Billy the Oysterman, New York 1947
Billy The Oysterman started out as a dive in downtown Manhattan at the beginning of the 20th century. This was before the city's oyster beds were polluted and the proprietor served salty mollusks that were raw, boiled or stewed and customers simply threw the used oyster shells on the floor. We're not sure if the owners of the restaurant took over the name as a tribute to Billy but in the 30s and 40s this was one of the most famous seafood restaurants in New York. As this 1947 menu shows, by that time oysters were bought in from other parts of the US and the menu was filled with other seafood choices.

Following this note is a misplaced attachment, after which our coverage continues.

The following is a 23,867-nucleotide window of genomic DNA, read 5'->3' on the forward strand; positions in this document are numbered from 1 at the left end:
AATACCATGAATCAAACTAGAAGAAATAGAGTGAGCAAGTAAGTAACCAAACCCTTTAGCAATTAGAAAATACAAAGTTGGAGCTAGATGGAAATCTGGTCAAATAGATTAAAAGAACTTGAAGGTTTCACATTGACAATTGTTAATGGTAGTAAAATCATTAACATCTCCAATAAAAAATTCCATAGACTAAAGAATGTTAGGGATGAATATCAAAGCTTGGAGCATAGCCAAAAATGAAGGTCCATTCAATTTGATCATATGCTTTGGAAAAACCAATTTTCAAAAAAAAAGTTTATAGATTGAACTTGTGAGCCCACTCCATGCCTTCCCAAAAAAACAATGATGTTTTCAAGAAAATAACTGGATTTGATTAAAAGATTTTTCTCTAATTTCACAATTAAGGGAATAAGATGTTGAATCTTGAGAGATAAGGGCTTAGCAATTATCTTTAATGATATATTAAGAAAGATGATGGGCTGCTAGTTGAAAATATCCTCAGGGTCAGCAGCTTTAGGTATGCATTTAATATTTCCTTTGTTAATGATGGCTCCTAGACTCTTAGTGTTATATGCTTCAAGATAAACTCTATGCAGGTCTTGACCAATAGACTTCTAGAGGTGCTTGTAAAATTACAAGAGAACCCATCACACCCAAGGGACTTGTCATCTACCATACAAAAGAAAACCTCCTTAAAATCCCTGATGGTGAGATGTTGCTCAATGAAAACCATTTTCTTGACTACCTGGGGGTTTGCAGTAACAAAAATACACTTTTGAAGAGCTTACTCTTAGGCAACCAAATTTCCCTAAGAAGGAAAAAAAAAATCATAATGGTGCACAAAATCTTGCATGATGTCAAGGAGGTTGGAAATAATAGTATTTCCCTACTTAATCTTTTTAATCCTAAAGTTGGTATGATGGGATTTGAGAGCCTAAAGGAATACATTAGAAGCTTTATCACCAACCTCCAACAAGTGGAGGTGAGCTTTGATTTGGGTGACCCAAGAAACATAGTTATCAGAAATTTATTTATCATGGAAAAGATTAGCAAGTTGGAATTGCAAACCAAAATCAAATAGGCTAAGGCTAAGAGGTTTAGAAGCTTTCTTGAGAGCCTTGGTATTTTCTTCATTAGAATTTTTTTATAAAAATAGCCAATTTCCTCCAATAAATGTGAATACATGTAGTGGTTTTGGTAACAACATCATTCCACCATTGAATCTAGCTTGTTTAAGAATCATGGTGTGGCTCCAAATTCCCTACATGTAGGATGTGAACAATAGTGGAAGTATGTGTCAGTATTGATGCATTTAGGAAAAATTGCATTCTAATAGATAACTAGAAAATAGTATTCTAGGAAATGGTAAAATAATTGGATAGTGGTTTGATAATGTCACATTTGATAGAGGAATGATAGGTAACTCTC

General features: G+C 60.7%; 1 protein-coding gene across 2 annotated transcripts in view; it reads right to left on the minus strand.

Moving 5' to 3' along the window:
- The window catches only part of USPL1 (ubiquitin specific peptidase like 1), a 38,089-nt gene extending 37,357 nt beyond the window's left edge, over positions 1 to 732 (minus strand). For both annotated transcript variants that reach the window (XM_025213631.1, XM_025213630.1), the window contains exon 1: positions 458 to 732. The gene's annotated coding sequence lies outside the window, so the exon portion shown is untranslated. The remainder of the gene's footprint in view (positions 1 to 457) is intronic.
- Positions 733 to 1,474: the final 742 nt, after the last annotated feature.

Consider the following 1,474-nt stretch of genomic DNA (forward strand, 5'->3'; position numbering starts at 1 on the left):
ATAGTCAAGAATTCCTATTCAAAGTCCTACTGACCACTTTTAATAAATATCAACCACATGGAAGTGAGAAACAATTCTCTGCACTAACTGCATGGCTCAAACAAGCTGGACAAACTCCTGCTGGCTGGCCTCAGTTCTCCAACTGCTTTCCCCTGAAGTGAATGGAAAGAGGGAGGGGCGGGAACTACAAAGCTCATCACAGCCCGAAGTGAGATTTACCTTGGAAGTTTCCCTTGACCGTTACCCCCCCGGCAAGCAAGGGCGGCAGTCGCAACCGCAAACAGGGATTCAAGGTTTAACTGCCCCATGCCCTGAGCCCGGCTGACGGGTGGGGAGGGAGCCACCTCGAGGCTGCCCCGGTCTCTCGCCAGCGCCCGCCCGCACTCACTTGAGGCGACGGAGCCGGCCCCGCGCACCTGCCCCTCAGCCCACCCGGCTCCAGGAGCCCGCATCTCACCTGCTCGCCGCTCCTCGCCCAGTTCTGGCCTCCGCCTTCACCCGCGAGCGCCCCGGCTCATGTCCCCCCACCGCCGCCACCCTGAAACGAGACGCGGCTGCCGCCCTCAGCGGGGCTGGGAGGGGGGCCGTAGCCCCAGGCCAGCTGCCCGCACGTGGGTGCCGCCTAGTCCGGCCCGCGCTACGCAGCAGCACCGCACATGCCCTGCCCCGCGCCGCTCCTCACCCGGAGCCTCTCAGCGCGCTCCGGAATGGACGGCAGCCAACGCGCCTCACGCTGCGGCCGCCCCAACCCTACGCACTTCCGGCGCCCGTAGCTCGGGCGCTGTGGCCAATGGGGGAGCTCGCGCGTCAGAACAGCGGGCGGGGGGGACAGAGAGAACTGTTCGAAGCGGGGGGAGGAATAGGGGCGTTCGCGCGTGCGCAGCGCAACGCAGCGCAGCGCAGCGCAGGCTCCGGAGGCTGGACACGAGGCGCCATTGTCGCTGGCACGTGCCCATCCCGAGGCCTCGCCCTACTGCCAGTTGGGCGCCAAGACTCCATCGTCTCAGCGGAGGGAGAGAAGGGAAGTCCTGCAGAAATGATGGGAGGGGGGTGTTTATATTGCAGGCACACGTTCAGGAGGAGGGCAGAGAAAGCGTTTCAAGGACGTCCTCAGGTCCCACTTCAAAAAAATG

"Billy the Oysterman of New York City, famous throughout the country for his glorious fish dinners, when asked the secret of his supply of fish paid a similar tribute to the products of the dairy. ‘I buy fine fish, but it isn’t the fish; it’s the way I cook them. I make them literally swim in butter – the best butter on the market. The best steak, chop, or fish is ruined unless you use plenty of fresh, good butter.” Maurice, Arthur Bartlett. The New York of the Novelists. New York: Dodd, Mead & Company, 1917: 245. via The New York City Restaurant Archive
Courtesy Private Collection.
Each print is accompanied by a copy of the interior menu where available.
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